Similarly, together with such classic regions as Gallia, Germania, Achaea, and Macedonia, the names of more recently organized provinces and states of commercial importance came to be inserted, as with the appearance of Genoa, Venice, and Bologna in Italy, or Barcelona and Cadiz in Spain. Some cities had ceased to exist long before the maps were drawn but their historical importance merited their mention, such as Troy in Asia Minor and Leptis Magna and Carthage in North Africa. Other cities were included in the maps because of their contemporary political importance, Rome and Constantinople among them.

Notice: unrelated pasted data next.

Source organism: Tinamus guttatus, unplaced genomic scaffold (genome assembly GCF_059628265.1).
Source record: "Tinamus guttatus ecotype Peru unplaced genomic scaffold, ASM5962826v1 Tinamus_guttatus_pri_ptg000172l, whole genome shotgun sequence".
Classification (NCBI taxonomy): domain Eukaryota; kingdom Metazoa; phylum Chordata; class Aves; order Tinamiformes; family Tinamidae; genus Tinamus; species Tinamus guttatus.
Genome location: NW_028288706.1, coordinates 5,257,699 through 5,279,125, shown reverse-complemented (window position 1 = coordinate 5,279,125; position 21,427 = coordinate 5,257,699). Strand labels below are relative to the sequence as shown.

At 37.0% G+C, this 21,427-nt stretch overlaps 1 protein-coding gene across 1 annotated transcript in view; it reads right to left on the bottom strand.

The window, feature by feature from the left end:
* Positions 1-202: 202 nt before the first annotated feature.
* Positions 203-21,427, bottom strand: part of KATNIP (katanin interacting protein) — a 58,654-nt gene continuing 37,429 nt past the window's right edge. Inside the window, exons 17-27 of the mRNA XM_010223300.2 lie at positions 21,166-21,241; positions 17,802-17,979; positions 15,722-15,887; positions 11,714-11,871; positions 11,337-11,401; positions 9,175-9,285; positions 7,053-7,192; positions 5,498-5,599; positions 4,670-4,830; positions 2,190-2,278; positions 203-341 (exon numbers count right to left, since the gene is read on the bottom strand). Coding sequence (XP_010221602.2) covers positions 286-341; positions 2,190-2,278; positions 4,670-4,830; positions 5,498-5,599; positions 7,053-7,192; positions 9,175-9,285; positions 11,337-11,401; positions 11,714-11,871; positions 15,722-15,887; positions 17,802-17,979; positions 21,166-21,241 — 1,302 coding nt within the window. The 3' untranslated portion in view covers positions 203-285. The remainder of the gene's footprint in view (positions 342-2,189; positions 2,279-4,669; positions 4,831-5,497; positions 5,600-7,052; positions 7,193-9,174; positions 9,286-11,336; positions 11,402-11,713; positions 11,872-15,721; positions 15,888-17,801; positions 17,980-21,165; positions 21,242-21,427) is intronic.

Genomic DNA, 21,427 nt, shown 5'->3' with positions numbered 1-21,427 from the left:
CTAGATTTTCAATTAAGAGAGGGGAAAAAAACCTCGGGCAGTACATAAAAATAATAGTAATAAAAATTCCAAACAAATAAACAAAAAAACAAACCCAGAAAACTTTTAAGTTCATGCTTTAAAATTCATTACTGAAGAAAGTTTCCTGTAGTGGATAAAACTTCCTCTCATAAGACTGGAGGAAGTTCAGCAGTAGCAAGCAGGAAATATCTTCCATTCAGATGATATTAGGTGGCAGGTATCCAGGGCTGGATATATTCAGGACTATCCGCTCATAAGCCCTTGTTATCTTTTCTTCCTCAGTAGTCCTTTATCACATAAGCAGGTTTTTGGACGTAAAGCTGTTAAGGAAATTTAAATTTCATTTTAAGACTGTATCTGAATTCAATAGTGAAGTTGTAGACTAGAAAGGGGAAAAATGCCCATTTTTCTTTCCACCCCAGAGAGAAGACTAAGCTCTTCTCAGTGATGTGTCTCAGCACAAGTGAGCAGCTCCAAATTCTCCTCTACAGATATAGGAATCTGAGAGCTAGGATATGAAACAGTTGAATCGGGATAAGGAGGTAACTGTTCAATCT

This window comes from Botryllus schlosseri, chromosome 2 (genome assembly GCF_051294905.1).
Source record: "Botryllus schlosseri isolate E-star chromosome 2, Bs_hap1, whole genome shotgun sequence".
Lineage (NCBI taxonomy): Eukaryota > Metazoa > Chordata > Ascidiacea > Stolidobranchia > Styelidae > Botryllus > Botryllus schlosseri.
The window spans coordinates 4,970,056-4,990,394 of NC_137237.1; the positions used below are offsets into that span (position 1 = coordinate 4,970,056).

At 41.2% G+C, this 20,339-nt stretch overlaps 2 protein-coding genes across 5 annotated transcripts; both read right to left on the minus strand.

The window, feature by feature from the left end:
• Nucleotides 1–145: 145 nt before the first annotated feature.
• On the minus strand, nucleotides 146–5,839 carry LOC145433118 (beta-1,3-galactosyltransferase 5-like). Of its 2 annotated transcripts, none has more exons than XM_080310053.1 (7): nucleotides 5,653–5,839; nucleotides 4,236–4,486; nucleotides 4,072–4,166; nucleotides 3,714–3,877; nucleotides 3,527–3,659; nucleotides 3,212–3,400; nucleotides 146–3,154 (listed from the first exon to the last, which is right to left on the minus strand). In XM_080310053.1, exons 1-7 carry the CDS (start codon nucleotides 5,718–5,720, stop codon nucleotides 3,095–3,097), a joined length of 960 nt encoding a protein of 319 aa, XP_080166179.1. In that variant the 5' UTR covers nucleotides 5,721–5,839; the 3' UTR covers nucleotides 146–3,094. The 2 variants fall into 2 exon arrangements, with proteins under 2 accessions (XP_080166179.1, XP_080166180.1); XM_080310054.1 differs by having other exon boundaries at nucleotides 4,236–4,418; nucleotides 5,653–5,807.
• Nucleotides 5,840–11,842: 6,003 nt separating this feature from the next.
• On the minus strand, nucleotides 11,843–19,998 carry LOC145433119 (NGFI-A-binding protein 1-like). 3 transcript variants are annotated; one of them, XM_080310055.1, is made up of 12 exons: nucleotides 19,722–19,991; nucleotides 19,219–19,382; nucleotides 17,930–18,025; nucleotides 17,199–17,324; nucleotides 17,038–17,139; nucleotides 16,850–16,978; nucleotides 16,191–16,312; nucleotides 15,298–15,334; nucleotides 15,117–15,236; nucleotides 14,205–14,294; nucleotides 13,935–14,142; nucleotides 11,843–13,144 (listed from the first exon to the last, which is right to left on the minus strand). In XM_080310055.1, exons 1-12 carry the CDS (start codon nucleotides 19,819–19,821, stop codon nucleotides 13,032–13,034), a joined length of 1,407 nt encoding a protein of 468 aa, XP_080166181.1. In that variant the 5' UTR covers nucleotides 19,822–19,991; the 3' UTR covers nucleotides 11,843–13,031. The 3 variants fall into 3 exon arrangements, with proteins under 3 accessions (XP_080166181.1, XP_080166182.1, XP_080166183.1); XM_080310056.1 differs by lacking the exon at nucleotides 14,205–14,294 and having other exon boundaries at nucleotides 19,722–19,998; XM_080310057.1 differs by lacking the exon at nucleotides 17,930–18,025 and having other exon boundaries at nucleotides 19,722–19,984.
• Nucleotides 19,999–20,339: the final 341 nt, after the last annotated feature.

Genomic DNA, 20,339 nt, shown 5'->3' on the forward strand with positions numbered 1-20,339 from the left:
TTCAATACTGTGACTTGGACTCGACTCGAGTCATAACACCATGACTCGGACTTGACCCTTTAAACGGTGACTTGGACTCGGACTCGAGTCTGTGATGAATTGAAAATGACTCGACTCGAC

As the influence of the classical tradition declined, biblical sources became more prominent. Although originally Roman, the basic structure of the tripartite diagrams now owed their form to the tradition of the peopling of the earth by the descendants of Noah. The Families of Shem, Ham, and Japheth are sometimes listed on the maps in full, taken from the passage in Genesis.  Noah’s ark, Mount Sinai, the Tower of Babel, Babylon, the Dead Sea, the river Jordan, Samaria, and the twelve tribes of Israel are also shown. Although the New Testament provided much less of the content of the mappaemundi by the later Middle Ages, those places that evoke the life of Christ and the apostles tended to be marked. In addition to Jerusalem, we find Bethlehem, Nazareth, the Sea of Galilee, Damascus, Ephesus, Antioch, Nicaea, Tarsus, and even the tombs of Saint Thomas, Saint Philip, and Saint Bartholomew identified on the Beatus-Saint Sever and Ebstorf maps (#207A and #224).